The 2018 National Disability Policy Seminar
Jennifer Bertrand is a member of the IOD’s Consumer Advisory Council. In April, she along with trainees in the NH-ME LEND program, and members of IOD’s faculty and staff attended the 2018 Disability Policy Seminar. She writes about her experience.
“Boy do we have some fights ahead,” Rebecca Coakley, Senior Fellow at The Center for American Progress, declared at the 2018 National Disability Policy Seminar “…advocates, bureaucrats and advocates must communicate with each other to achieve wins in activism!” Passionate leaders from across the nation came together last month in Washington, DC in an effort to make access, opportunity and equal rights a lived reality for Americans who experience disability. For the last 40 years this event has been a valuable and critical opportunity to learn about key issues and network with experts as well as fellow advocates which culminates with leaders going to Capitol Hill to educate, inform, inspire, and cultivate legislative champions.
Even with the passage of the landmark legislation like Americans with Disabilities Act (ADA), Olmstead Decision, and the reauthorization of Workforce Innovation and Opportunity Act (WIOA) we have not seen sufficient change and/or progress in many areas including community living, housing employment and education. A grassroots call-to-action theme was woven throughout the seminar as presenters cited many examples of current efforts to undermine access and/or roll back protections so many Americans with disabilities have fought to put into place over the last 50 years.
“Disability rights are Civil Rights! It is time to fight and NOT back up! We got to keep our eye on what we want and move forward,” Mike Oxford, Executive Director for Policy at the Topeka Independent Living Resource Center and National/ADAPT, demanded as he told an account of courageous activists involved with direct actions like the ‘Die-In’ at the Capitol Rotunda in response to threats to Medicaid and the Affordable Care Act, “This was no accident. We needed to be more dramatic to get media attention.”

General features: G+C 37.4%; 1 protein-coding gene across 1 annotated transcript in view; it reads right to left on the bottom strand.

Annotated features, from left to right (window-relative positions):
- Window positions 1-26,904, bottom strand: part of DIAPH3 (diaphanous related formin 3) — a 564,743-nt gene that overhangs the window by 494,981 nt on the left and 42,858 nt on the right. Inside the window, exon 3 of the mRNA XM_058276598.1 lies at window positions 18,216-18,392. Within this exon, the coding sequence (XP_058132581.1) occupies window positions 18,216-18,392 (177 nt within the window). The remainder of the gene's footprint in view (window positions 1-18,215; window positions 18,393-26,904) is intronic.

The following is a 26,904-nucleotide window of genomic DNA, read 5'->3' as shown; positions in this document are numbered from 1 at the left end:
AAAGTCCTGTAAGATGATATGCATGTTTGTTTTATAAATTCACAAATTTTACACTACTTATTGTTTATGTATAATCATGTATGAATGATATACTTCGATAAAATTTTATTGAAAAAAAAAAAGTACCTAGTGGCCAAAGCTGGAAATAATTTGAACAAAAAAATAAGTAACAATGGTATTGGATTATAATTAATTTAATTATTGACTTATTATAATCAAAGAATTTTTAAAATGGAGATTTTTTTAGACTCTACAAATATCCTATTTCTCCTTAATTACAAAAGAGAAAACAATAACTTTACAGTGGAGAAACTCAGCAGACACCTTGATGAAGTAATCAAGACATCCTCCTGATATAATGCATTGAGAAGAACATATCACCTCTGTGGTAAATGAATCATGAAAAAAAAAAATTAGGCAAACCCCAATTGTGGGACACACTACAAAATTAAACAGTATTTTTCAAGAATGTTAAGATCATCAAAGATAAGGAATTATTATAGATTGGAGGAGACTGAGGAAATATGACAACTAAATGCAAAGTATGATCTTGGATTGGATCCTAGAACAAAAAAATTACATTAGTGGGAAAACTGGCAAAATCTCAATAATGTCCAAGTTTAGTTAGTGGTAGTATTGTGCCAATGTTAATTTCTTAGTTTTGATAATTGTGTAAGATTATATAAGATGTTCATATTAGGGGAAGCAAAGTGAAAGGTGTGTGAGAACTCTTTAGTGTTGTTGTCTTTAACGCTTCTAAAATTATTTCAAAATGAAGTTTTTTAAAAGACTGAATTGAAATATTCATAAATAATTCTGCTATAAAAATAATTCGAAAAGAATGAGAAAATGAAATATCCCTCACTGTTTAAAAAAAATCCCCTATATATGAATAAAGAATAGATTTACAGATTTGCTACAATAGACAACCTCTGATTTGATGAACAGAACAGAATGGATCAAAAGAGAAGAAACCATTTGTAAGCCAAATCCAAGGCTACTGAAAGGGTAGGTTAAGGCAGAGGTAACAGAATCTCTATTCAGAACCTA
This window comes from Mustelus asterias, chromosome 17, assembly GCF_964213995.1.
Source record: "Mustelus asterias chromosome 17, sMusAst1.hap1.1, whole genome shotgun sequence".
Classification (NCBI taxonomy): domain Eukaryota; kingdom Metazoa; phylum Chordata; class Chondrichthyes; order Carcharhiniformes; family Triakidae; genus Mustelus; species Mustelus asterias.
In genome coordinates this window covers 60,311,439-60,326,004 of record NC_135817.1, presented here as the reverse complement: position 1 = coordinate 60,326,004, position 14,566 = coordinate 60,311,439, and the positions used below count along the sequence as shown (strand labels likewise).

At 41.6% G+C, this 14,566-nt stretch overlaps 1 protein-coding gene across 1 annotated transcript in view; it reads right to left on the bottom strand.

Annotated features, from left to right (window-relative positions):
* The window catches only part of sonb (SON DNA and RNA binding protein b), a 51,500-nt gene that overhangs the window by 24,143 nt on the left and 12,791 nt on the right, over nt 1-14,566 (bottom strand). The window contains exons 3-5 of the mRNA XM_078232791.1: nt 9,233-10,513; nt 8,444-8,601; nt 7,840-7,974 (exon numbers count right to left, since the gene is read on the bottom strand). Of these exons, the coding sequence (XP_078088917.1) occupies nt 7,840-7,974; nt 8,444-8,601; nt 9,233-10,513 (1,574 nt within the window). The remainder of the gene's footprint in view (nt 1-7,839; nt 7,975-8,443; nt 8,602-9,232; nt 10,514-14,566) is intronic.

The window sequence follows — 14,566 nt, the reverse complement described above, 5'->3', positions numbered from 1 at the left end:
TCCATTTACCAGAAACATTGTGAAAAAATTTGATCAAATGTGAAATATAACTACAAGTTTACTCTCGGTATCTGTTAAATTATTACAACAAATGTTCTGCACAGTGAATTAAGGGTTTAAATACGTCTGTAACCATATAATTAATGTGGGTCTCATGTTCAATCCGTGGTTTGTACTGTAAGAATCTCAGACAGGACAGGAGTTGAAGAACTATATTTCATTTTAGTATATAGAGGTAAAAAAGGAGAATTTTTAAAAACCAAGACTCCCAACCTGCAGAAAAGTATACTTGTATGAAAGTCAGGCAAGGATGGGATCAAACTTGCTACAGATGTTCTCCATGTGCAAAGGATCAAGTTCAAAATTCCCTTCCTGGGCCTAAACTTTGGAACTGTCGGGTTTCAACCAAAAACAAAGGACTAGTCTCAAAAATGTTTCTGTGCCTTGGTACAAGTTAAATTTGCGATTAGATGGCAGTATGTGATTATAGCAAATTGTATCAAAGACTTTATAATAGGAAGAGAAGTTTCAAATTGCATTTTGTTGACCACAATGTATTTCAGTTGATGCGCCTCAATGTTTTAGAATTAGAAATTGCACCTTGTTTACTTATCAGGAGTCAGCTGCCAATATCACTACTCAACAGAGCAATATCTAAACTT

75,000+ Americans with disabilities are not going to be able to live with liberty this year and are on waitlists because there is no mandatory benefit for Home and Community Based Services (HCBS). The EMPOWER Care Act (S. 2227 & H.R. 5306) extends and improves the Money Follows the Person Program (MFP) and will help get people out of nursing homes and institutions. “We need to push hard on this bill,” Oxford pleaded. Another piece of important legislation is the Disability Integration Act (H.R. 2472 & S. 910). It takes a civil rights approach to legislation that affects people’s lives and would allow people with disabilities to get services where and when they need it across settings. The bill requires all insurance providers that offer long-term supports and services (LTSS) to adhere including private insurance companies.
“Employment leads to everything…. housing, engagement in the community, social connections,” explained Michael Gamel-McCormick Disability Policy Director on the Minority Senate Special Committee on Aging. “We need to create systems that make employment possible.” He talked about how employment rates for people with disabilities have stagnated for decades at about 30-35%, but are only about 15% for people with intellectual disabilities compared to 70+% for people without disabilities. Work incentives are needed on both the state and federal level to promote competitive integrative employment. He also talked about the need to improve transition services for transitioning youth.
The Rise Act, a bipartisan initiative introduced by a group of Senators including Maggie Hassan (D-NH), Bob Casey (D-PA), Orin Hatch (R-UT), Bill Cassidy (R-LA) and others, aims to ease the transition for students with disabilities into college and secondary education by removing unnecessary barriers and burdens.
Greeted by a warm and enthusiastic welcome during her keynote address, Senator Hassan announced, “It’s time we realized the promise in The Individuals with Disabilities Education Act (IDEA)!” Hassan is cosponsoring The IDEA Full Funding Act (S. 2542) in an effort to assist states to provide special education and related services to children with disabilities so that all students receive a quality education.
Hassan also expressed serious concern about our growing national debt caused by the passage of the GOP Tax Bill and how it is expected to trigger significant cuts to programs that are critical to people with disabilities like Medicaid, which is a lifeline to living in the community. “Issues that impact people with disabilities are not necessarily partisan. There has been a remarkable outburst in activism including marches, rallies, and other direct action. While the concept of self-government is/was revolutionary, it requires citizen engagement. We must stand up every day!”
For more information about the NDPS and to view the 2018 Fact Sheets and available presentations as well as information about the 2019 NDPS go to disabilitypolicyseminar.org.